She doesn’t see a direct correlation of art to social justice, but mentions that we are experiencing history now.  Artists who have lived a life of struggle are well aware of police brutality; but they aren’t necessarily depicting the violence in their art, according to Seda-Reeder.  She doesn’t always choose painting and sculpture, but looks for work that has an effect upon the audience and allows artists to speak their truths.

In addition, she is an independent curator in town and has launched several shows.  She averages two shows per year.  For example, in 2019 she curated two shows, Home Makers and The Blue Tarp. At the Contemporary Arts Center, she launched Into the Gloaming with artist Bubi Canal July – September 2019. The FotoFocus 2020 exhibition of Still They Persist:  Hindsight is 2020 is currently on view at DAAP’s Reed Gallery.  According to the website, “This show is a critical lens through which we may look at the progress (or lack thereof) that the United States of America has seen over the course of the past four years. This ever-evolving living archive features more than 300 unique objects of resistance, worn, carried, and made for activation in the streets: still our most democratic and accessible of all public forums.”

She curated a show, Love is Love:  Selections from the Michelle and Sara Vance Waddell Collection at Pyramid Hill Sculpture Park and Museum in Hamilton from March – May 2020.  With COVID, several shows were pushed back to 2021.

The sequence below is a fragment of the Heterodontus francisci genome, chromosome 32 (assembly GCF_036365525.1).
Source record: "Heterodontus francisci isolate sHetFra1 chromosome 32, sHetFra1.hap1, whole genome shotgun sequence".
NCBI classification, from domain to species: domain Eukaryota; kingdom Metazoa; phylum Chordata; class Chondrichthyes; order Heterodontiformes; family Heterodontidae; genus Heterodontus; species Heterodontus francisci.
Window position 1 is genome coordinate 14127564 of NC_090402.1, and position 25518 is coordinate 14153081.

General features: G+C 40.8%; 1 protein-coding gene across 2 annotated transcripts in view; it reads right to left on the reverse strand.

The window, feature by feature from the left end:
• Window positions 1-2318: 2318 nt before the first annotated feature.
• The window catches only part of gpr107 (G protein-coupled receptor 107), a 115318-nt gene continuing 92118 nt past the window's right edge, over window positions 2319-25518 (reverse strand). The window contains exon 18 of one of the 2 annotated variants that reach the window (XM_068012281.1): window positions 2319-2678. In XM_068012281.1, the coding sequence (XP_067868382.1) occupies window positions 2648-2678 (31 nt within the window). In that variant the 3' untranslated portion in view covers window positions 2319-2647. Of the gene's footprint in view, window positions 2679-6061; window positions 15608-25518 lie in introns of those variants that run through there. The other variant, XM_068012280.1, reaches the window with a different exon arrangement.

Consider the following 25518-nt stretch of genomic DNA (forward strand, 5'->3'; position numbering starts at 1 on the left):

She is regional in her art focus not competing with bigger cities, but stays connected to some of the larger markets.   Currently she is planning a show SHIFT:  Artists Thinking Globally and Acting Locally at the Riffe Gallery in Columbus July 29 – Oct. 9, 2021 where 14 – 16 artists who are socially minded use their images to reflect current concerns.

“My job as a curator is to support artists,” she said.  “I know their strengths and help them complete their vision.”  She works with living artists and values her relationship with them.  “We’re living in liquid times,” she added.

Curating for her is a slippery word.  While she focuses on contemporary art, the shows she curates vary according to the venue, artist, approach, subject and budget.  “You’re seeing the world through a different lens,” she said.  A curator has a complex task, including the show’s impact on the audience. When she sees the success of other curators, she said, “That’s a win for me when curators do well.”  They don’t always get the accolades.  As a freelance curator, she is beholden to the larger organizations which give her work.

“I look to larger organizations solely to act as an advocate for artists,” she said.  But, she noted that smaller arts organizations are more capable of pivoting than large ones.  During COVID, there is room to react.  Decisions can be made more quickly in smaller places.  “The larger places can learn from us,” she said.

How does she find artists?  “I talk to people constantly,” Seda-Reeder said.  She also has students who are sources.  As a result, she has five shows planned for 2021. She feels blessed to find the good in the art community and support from places such as The Weston Art Gallery and The Carnegie.  “I’m well aware of the long-term relationships in town.  I try to bridge the organization and the artists,” she said.  She doesn’t limit herself to visual artists in building a community.

Seda-Reeder says the power of art releases people from the drudgery of the world during COVID.

–Laura Hobson